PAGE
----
Allproof Metro GT Riding Jacket
"It Never Rains in California..."
Ever watch Baywatch? Even if you despise the show's premise, find your intelligence insulted at the wooden, third-rate dialogue concerning problems that real people will never have, and think the whole concept vulgar, exploitative, and otherwise just patently ridiculous, you still watch it. A billion folks worldwide watch it, and they have a hardcore, important reason to do so: Half-naked, large-breasted women smiling beneath the gentle, California sun. If you're a woman, ditto for the half-naked men.
What does this have to do with a jacket? Well, to be half-naked and smiling (and sane) you should have sun, and lately California has been somewhat disappointing. El Niño has had the unfortunate effect of not only decreasing the number of smiling naked people, but also making it tough on the state's motorcyclists. We've been forced to either haul out the rainsuits (and I didn't own one) or park our beloved mounts in the cold, lonely garage where rats and bugs live.
Faced with the inevitable, I fought despair until Peter Gonis of Allproof called requesting a review of his Metro GT riding jacket. It was too good to be true: Something wasn't right. Still, I was a beggar and I couldn't be a chooser ...
Here's the twist: The Allproof Metro GT rules, rocking hard and with an unforgiving beat. Made in Australia, Allproof has successfully combined a fashionable design with solid technical features to produce a garment that delivers on every performance claim it makes.
Given how breathable and soft the fabric was, I had no comfort complaints. The jacket is also covered generously in Cordura, adding that fabric's abrasion-resistance, water-resistance and color.
There is an interior zip-out liner designed to double as a light jacket on its own. It is constructed of another 'technical' fabric called Thermore T37, the pores of which are claimed to vary in size according to the wearer's body heat, keeping the wearer at a consistent, comfortable temperature. It seems to work, for the most part. In the coldest weather, where I was sure I would need a fleece vest, I was surprisingly comfortable. In the sun it could become too warm, but the liner zipped out very easily.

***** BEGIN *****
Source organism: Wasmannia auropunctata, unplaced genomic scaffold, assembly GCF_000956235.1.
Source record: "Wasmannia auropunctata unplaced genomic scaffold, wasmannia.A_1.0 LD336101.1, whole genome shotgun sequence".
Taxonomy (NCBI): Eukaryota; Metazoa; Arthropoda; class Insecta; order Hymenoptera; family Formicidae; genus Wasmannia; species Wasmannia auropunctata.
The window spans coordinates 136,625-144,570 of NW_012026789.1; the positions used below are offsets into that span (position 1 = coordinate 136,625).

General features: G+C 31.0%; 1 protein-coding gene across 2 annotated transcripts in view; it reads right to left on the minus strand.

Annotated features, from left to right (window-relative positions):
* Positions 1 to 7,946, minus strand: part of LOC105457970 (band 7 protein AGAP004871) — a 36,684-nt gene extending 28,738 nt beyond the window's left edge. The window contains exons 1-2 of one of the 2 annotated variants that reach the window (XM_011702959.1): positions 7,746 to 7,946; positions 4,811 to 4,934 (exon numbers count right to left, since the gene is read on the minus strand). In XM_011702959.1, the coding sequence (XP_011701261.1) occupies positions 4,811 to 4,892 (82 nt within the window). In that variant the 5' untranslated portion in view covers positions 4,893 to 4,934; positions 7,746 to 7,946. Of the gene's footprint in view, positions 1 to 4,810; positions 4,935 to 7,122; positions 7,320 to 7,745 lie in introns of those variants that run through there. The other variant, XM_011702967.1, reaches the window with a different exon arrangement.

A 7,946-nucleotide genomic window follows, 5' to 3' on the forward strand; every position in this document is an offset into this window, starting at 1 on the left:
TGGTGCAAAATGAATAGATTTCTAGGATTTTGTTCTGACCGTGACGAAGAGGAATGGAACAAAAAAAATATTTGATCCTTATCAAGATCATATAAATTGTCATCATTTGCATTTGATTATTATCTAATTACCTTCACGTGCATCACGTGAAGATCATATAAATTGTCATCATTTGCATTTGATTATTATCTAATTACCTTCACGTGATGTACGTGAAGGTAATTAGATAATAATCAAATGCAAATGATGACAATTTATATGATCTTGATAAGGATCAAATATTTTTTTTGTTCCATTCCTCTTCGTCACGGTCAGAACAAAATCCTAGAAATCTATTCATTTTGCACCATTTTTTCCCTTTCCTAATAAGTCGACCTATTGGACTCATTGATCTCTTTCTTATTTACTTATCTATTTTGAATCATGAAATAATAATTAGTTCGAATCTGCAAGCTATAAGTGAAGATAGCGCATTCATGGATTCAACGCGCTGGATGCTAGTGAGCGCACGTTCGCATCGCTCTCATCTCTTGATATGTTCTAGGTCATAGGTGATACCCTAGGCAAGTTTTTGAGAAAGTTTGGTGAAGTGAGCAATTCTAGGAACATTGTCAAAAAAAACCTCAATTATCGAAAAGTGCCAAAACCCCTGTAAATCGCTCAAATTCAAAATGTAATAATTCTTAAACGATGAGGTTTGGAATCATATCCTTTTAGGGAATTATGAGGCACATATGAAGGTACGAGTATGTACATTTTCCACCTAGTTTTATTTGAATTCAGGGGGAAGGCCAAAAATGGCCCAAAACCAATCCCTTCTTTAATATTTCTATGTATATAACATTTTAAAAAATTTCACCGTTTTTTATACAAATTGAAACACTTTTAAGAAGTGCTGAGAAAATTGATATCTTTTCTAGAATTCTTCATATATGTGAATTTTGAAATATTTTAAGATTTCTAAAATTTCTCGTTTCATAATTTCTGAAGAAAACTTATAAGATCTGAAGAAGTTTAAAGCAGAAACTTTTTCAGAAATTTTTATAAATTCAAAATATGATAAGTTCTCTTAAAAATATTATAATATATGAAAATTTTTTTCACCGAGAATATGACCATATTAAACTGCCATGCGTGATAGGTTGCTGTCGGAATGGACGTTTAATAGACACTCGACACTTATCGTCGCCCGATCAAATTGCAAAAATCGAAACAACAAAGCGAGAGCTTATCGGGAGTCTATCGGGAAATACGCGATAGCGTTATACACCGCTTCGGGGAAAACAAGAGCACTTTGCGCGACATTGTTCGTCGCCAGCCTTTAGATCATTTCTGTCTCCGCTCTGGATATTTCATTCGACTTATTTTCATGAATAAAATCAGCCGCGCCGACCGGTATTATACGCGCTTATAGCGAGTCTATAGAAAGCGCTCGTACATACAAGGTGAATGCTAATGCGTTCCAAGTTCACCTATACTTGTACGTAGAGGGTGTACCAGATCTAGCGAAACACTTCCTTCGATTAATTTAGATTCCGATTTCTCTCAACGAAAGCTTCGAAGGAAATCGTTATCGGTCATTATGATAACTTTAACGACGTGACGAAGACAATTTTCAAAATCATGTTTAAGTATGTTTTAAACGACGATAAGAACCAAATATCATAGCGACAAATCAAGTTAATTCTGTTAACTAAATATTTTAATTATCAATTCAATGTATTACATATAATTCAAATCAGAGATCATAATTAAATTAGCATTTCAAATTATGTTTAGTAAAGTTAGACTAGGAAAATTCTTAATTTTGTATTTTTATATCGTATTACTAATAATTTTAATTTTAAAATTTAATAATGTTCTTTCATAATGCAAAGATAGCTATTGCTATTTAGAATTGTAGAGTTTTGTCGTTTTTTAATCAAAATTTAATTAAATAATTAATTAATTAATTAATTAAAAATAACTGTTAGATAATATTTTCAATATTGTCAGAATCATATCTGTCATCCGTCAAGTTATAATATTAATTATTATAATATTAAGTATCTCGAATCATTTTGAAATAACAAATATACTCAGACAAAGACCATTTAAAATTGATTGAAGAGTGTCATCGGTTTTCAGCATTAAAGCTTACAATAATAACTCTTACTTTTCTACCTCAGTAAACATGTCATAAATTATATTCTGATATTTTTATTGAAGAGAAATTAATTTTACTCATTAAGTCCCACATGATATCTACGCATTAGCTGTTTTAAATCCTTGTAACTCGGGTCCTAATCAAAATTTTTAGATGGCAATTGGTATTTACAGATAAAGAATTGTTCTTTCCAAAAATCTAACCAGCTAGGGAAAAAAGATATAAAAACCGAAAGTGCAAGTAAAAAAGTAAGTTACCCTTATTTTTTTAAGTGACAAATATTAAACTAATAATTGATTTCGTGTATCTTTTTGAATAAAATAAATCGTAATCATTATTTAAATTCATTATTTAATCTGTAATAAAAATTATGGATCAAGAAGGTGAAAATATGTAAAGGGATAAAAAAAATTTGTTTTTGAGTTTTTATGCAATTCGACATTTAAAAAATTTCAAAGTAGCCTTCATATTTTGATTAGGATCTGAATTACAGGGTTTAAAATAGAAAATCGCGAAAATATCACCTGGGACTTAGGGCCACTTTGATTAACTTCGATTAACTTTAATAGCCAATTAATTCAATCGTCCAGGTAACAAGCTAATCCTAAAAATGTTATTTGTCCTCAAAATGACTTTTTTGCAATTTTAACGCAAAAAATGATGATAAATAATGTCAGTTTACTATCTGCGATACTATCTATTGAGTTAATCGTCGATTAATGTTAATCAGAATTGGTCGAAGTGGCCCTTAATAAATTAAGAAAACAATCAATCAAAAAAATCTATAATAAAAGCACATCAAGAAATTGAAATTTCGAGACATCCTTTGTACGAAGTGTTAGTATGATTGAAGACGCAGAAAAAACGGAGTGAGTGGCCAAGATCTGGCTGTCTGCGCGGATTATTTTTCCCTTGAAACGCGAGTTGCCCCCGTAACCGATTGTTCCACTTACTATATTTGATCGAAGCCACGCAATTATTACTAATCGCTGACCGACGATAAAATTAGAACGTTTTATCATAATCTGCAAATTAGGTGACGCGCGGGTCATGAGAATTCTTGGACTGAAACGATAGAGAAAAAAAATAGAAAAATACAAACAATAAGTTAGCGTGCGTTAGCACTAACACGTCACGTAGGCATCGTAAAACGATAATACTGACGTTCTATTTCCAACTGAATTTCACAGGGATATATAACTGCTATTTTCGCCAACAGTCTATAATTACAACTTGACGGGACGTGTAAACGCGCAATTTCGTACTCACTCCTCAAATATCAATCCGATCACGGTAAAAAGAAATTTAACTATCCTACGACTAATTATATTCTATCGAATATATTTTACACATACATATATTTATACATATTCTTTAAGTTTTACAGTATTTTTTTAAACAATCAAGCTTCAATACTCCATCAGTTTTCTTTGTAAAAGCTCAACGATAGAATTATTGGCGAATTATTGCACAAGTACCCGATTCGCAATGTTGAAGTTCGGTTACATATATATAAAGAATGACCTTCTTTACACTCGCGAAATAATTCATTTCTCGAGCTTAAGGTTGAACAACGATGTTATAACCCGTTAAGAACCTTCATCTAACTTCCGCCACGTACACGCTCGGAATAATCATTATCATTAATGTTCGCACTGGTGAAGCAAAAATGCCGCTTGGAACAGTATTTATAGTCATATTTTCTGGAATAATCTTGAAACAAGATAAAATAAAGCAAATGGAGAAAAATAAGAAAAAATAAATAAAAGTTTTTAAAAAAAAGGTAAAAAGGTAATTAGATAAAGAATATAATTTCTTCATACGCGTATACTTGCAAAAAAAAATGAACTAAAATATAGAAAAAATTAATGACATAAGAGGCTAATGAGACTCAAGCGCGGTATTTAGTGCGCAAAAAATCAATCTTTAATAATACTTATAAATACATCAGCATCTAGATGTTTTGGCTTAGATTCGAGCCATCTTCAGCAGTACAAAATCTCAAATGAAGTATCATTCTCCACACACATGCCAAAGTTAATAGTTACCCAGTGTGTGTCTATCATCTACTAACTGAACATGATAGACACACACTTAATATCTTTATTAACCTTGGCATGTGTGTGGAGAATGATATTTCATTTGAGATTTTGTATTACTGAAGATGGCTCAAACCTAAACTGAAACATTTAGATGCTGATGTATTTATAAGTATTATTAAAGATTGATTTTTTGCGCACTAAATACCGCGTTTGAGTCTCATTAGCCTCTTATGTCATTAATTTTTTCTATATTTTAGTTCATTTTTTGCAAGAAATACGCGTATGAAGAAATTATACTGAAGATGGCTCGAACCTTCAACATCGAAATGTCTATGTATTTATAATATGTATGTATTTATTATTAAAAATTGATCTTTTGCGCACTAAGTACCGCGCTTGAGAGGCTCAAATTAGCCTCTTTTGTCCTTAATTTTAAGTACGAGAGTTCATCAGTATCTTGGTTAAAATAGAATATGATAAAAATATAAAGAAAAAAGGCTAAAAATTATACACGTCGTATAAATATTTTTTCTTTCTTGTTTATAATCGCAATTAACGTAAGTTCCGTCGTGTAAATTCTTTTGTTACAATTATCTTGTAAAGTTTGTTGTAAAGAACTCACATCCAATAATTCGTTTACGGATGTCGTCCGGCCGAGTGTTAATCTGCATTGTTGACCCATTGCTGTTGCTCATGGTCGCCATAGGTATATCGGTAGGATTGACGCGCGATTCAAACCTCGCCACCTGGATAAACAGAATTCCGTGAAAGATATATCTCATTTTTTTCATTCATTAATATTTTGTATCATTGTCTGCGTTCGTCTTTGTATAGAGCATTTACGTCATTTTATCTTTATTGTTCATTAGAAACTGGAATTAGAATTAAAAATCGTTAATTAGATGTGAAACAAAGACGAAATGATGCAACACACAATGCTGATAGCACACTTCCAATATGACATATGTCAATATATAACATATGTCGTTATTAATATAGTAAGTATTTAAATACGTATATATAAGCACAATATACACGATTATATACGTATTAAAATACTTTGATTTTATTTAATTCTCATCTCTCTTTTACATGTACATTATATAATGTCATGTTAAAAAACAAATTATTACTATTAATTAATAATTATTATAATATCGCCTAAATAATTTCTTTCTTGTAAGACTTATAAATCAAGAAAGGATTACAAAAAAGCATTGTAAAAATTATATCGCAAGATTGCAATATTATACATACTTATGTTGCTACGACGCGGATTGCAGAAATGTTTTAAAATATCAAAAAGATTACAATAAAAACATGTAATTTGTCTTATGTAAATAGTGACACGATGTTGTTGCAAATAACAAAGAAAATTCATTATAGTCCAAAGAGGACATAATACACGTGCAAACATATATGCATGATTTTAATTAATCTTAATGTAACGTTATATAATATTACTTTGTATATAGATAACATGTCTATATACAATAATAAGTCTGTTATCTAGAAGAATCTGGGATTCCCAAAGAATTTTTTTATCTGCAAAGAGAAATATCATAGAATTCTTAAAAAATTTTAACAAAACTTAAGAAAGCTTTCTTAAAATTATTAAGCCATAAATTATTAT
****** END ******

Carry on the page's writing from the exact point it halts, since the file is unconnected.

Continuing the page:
Closed-cell EVA foam is used in the arms and shoulders for impact protection. A caveat: Being simple flat foam inserts, it wasn't quite as well tailored as I've seen in the padding of other jackets. A minor, but solid, niggle. I also worried a bit about how it would hold up over time, loosely held by the inner mesh liner. On the bright side, it wasn't uncomfortable.
There are a host of additional features. The jacket has six pockets: Two large pockets up front, two smaller pockets at the chest, an interior wallet pocket and a huge cargo pouch on the back, the pouch zipper located underneath a large strip of reflective 3M Scotchlite. All but the chest pockets close with zippers as well as snap-down flaps. The chest pockets just have snaps. The jacket's main zipper is protected from the elements by a double storm flap and a very high collar that closes with Velcro. The cuffs also close with Velcro. The whole jacket is lined with a comfortable, breathable mesh. Finally, the whole garment is belted at the waist for a nice fit.
Price for entry: About $350.00 USD, much cheaper than Allproof's competition. It is true that the Metro GT lacks some of the features found in $450 riding jackets, but the quality is very high, and if it came down to buying the Metro GT or some other jacket that offered a sleeve map window and a couple more pockets for $100 more, then I'd take the Allproof and buy a tank bag with the remaining cash. A very solid four stars.
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